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Dyscalculia

Dyscalculia refers to a wide range of lifelong learning disabilities involving math. There is no single type of math disability. Dyscalculia can vary from person to person, and it affects people differently at different stages of life. Work-around strategies and accommodations help lessen the obstacles that dyscalculia presents. And just like in the area of reading, math LD is not a prescription for failure.

What is Dyscalculia - Mathematics Disability


Dyscalculia


Six Important Facts to Know About Math Learning Disabilities

Math Learning Disability in ChildrenBusy parents need fast facts and tips to help their children succeed. If your child struggles with math or has been identified with a learning disability (LD) in math, called “dyscalculia,” you want to know what it means and what you can do to help your child succeed. Here are the top-level findings based on several expert-hosted LD Talks that covered this subject.

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Common Warning Signs of Dyscalculia in Children in Grades 3–8

Math Learning Disability - Dyscalculia Warning SignsDyscalculia refers to a range of learning disabilities involving math. Dyscalculia affects people in different ways and may even vary over a person’s lifetime. Are you concerned that your child is struggling with math and math concepts? If so, the following list of common warning signs of dyscalculia in children in Grades 3–8 may help clarify your concerns.

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Dyscalculia: The Importance of Mathematics in the LD Equation

Research about Mathematics - Math Learning DisabilitiesWhen children who struggle with learning are the topic of conversation, the spotlight is most often turned to reading. And with good reason. Trouble with reading is by far the most prevalent characteristic of specific learning disabilities (LD). That said, math is not far behind, and it is not unusual for individuals with LD to have trouble in both of these areas of learning and performance.

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Common Warning Signs of Dyscalculia in Children in Grades 9–12

Math Learning Disability Symptoms in TeensHas your teenager always struggled—in one way or another—with math and spatial concepts? Has math become an even greater challenge in high school? Dyscalculia refers to a range of learning disabilities involving math. Whether your teen’s math struggles have existed in some form over time or if they’ve suddenly become more prominent, you may want to review the following list of common warning signs of dyscalculia in high school students.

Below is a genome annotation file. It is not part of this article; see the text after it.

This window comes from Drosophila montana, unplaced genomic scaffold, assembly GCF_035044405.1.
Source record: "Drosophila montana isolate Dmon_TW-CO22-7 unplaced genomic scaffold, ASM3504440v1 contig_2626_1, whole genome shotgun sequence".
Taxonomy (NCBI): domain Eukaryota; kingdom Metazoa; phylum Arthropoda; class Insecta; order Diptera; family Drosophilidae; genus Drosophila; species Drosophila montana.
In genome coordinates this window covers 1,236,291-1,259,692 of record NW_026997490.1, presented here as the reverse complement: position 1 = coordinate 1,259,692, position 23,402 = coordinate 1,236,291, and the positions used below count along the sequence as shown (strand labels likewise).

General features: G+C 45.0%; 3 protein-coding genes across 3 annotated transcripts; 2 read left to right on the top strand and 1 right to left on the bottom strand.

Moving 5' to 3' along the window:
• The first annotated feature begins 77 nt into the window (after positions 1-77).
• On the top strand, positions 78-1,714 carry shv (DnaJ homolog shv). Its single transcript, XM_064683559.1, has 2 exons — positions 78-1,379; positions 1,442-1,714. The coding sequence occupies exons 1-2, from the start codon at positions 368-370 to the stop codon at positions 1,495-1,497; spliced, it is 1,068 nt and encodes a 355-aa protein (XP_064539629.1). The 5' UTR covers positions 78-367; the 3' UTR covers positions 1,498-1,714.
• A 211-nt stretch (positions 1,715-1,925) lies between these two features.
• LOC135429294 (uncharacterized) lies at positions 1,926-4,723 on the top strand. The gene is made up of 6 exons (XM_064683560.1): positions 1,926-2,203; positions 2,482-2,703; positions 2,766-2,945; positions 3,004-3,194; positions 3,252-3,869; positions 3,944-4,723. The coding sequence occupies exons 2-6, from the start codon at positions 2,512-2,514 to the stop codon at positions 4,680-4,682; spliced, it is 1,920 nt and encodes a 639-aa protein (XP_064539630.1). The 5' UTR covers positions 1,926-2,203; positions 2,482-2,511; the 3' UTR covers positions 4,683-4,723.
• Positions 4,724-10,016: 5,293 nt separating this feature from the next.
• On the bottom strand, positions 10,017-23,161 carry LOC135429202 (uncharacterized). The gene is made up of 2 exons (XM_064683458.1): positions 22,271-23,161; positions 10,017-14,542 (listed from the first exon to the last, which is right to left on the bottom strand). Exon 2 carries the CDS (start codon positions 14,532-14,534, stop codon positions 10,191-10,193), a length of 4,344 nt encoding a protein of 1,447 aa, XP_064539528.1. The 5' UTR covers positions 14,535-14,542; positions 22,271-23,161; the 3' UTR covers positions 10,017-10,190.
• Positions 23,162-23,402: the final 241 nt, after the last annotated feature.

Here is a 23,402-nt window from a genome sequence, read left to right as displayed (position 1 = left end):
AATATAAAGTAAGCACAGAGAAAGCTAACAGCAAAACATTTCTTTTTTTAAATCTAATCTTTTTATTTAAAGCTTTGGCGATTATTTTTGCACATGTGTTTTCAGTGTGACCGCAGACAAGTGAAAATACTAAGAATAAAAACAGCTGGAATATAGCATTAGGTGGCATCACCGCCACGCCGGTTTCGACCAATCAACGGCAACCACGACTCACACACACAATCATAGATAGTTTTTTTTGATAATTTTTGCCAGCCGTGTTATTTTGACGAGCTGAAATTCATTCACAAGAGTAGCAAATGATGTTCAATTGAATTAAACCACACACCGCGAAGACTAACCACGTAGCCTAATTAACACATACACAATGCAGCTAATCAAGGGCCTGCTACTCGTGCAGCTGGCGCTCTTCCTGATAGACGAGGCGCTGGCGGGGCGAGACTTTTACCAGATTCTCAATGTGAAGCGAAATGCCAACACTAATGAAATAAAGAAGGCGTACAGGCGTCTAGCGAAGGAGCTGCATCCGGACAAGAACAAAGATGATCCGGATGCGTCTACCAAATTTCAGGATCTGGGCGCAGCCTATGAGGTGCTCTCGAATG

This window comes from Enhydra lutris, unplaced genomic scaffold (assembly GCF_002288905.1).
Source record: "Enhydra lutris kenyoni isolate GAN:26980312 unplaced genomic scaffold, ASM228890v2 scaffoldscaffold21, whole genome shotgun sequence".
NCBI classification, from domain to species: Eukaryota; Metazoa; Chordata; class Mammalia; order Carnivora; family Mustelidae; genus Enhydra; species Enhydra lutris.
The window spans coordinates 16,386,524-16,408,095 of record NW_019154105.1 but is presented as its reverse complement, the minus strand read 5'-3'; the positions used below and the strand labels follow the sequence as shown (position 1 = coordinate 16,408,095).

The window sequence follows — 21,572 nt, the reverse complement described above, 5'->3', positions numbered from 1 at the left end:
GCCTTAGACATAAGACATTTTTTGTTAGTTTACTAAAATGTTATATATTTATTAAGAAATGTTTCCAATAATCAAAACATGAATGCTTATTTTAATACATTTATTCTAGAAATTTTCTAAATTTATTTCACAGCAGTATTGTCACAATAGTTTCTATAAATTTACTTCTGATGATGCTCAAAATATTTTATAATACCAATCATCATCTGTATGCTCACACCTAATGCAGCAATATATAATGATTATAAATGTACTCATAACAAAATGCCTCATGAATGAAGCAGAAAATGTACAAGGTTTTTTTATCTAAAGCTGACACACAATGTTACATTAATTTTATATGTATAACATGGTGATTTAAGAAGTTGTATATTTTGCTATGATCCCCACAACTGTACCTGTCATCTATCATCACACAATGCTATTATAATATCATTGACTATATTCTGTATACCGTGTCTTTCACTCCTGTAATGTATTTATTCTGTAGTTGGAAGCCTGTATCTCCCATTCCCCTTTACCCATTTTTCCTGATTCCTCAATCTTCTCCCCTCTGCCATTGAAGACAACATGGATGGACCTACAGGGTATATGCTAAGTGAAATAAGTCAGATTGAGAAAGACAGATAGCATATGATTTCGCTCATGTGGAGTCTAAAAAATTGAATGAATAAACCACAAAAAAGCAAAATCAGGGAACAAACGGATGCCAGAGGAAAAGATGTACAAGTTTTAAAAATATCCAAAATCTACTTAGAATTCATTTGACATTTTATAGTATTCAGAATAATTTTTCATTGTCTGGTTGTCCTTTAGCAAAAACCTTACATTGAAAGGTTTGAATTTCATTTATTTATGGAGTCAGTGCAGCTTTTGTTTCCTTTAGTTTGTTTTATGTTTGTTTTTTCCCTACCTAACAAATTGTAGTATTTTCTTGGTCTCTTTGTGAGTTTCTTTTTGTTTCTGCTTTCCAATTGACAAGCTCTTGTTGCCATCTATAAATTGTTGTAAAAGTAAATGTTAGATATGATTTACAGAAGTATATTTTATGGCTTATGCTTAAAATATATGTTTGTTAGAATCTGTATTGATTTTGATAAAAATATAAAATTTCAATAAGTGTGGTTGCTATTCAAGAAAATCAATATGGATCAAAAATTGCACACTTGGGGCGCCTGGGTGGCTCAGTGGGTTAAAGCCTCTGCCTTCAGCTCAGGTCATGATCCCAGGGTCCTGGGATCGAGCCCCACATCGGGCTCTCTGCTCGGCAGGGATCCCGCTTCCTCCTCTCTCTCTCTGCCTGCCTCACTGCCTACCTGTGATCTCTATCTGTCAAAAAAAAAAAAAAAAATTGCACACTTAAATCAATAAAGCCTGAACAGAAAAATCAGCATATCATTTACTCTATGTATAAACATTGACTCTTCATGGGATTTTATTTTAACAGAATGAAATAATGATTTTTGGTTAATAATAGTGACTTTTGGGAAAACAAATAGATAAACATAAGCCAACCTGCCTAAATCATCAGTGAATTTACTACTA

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How Teachers and Parents Can Help Elementary Students With Math LD

math learning disabilities - dyscalculia helpAs I explained in an earlier post, elementary school students who are at risk for mathematical learning disabilities (MLD) often have trouble with even the most basic number processing skills. The good news is that researchers are developing remedial approaches to helping these children early on, and some relatively simple strategies are available for parents to assist their children in developing and practicing fundamental math skills.

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Making Sense of Number Sense: Understanding Dyscalculia (LD in Math)

Math Learning Disability - DyscalculiaSome people are just better at math than others! And just like with other types of learning disabilities (LD), there is no precise “cut off” for when someone might qualify as having a learning disability in math. In addition (no pun intended) not all features of a math disability persist over time or remain problematic (at the same magnitude); newly acquired skills, practiced over time, make future learning easier and more “automatic.” That said, the deficits underlying LD in math often do not go away. Work-around strategies and accommodations help, and just like in the area of reading, math LD is not a prescription for failure.

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Math LD: Identifying Basic Number Processing Difficulties

Math Learning Disability – DyscalculiaMany elementary and middle school students find math challenging, but an estimated 5 to 9% experience difficulties severe enough to be categorized as having a mathematical learning disability (MLD). An emerging consensus, at least among researchers, is that such students must exhibit comparatively poor performance on a standardized mathematics achievement test (at or below the 10th percentile) over at least a successive two-year period to be properly identified as having MLD (also known as dyscalculia). As a consequence, children who meet such criteria are typically not identified prior to first grade.

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